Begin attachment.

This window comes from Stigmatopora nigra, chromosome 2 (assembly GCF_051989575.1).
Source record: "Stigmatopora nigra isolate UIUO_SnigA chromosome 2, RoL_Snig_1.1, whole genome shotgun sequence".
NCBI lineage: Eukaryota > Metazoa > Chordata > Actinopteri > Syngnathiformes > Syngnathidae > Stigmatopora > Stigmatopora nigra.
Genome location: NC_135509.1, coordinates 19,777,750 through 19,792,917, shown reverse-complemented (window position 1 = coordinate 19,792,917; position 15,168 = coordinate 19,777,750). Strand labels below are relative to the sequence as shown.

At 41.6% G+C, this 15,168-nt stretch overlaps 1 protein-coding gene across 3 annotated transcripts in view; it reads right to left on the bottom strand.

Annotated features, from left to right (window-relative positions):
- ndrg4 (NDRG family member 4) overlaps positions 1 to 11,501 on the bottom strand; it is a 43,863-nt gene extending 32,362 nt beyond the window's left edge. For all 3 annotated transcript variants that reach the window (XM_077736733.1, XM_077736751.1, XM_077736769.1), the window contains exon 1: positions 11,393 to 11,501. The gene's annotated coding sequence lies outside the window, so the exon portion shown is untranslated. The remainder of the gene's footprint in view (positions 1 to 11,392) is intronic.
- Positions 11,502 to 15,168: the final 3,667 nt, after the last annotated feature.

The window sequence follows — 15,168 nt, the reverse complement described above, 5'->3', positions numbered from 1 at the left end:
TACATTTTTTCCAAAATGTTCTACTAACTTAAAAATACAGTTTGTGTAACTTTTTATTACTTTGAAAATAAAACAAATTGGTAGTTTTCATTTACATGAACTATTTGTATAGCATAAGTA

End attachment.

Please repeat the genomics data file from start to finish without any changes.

This window comes from Stigmatopora nigra, chromosome 2 (assembly GCF_051989575.1).
Source record: "Stigmatopora nigra isolate UIUO_SnigA chromosome 2, RoL_Snig_1.1, whole genome shotgun sequence".
NCBI lineage: Eukaryota > Metazoa > Chordata > Actinopteri > Syngnathiformes > Syngnathidae > Stigmatopora > Stigmatopora nigra.
Genome location: NC_135509.1, coordinates 19,777,750 through 19,792,917, shown reverse-complemented (window position 1 = coordinate 19,792,917; position 15,168 = coordinate 19,777,750). Strand labels below are relative to the sequence as shown.

At 41.6% G+C, this 15,168-nt stretch overlaps 1 protein-coding gene across 3 annotated transcripts in view; it reads right to left on the bottom strand.

Annotated features, from left to right (window-relative positions):
- ndrg4 (NDRG family member 4) overlaps positions 1 to 11,501 on the bottom strand; it is a 43,863-nt gene extending 32,362 nt beyond the window's left edge. For all 3 annotated transcript variants that reach the window (XM_077736733.1, XM_077736751.1, XM_077736769.1), the window contains exon 1: positions 11,393 to 11,501. The gene's annotated coding sequence lies outside the window, so the exon portion shown is untranslated. The remainder of the gene's footprint in view (positions 1 to 11,392) is intronic.
- Positions 11,502 to 15,168: the final 3,667 nt, after the last annotated feature.

The window sequence follows — 15,168 nt, the reverse complement described above, 5'->3', positions numbered from 1 at the left end:
TACATTTTTTCCAAAATGTTCTACTAACTTAAAAATACAGTTTGTGTAACTTTTTATTACTTTGAAAATAAAACAAATTGGTAGTTTTCATTTACATGAACTATTTGTATAGCATAAGTA